In a double of doubles, Helen Langehanenberg and Damon Hill NRW recorded a back-to-back World Cup series victory on home turf yesterday at Neumuenster in Germany, where the pair also reigned supreme last season.
The 30-year-old rider and her 13-year-old stallion produced a performance of such quality that the result in the Reem Acra FEI World Cup Dressage Western European League qualifier was in no doubt once they posted their score of 87.800. In Amsterdam in The Netherlands four weeks ago, they beat defending double-champions Adelinde Cornelissen and Jerich Parzival in Freestyle for the very first time. And on Sunday the the dynamic German duo showed even greater confidence and composure as they strutted to success in front of their home crowd.
Cornelissen’s grip on the Reem Acra FEI World Cup Dressage title looks set to be seriously challenged when the series final takes place in Gothenburg, Sweden at the end of April. “When we go to the final we will give our very, very best, and if we keep this form it will be really good sport and very interesting!” Langehanenberg said.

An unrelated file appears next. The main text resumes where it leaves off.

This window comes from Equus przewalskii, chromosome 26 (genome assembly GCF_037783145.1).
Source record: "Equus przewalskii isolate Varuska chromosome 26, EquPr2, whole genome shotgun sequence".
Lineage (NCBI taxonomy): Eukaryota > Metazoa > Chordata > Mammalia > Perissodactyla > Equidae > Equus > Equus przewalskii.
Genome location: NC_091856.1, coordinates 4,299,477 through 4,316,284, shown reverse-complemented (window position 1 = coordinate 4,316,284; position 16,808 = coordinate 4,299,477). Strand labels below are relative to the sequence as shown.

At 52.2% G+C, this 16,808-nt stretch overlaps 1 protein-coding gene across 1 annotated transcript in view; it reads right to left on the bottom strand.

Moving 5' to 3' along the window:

Of the 15 riders from eight nations, Germany fielded four and captured the top three places. Kristina Sprehe, one of the new wave of exciting younger riders emerging into the sport for Germany and a member of the London 2012 Olympic team silver medal side, slotted into second with Desperados FRH while the veteran and former FEI World Cup Dressage champion, Isabell Werth, finished third with Don Johnson FRH.
Danish riders claimed fourth and fifth places, and once again Sidsel Johansen and Schianto won the hearts of the spectators with another joyous and pleasing performance. And, for the second time this season, the crowd expressed their disappointment at the score awarded to the Danish duo. But judges Katrina Wuest (GER), Dr Evi Eisenhardt (GER), Ghislain Fouarge (NED), Leif Tornblad (DEN) and Marietta Almasy (FRA) were very much in agreement as Johansen’s 72.660 left them in fifth place.
The result has rocketed Sprehe up to the top of the leaderboard, with, however, just a single-point advantage over long-time leader Valentina Truppa from Italy going into the last qualifying leg at ‘s-Hertogenbosch, The Netherlands in four weeks’ time. Langehanenberg lies third ahead of Sweden’s Tinne Vilhelmson-Silfven in fourth and Dutchman Edward Gal in fifth place.
The result also mirrored that of Saturday’s Grand Prix in which Damon Hill’s score of 83.310 left Langehanenberg almost five full marks ahead of Desperados and Sprehe while Don Johnson and Werth claimed third.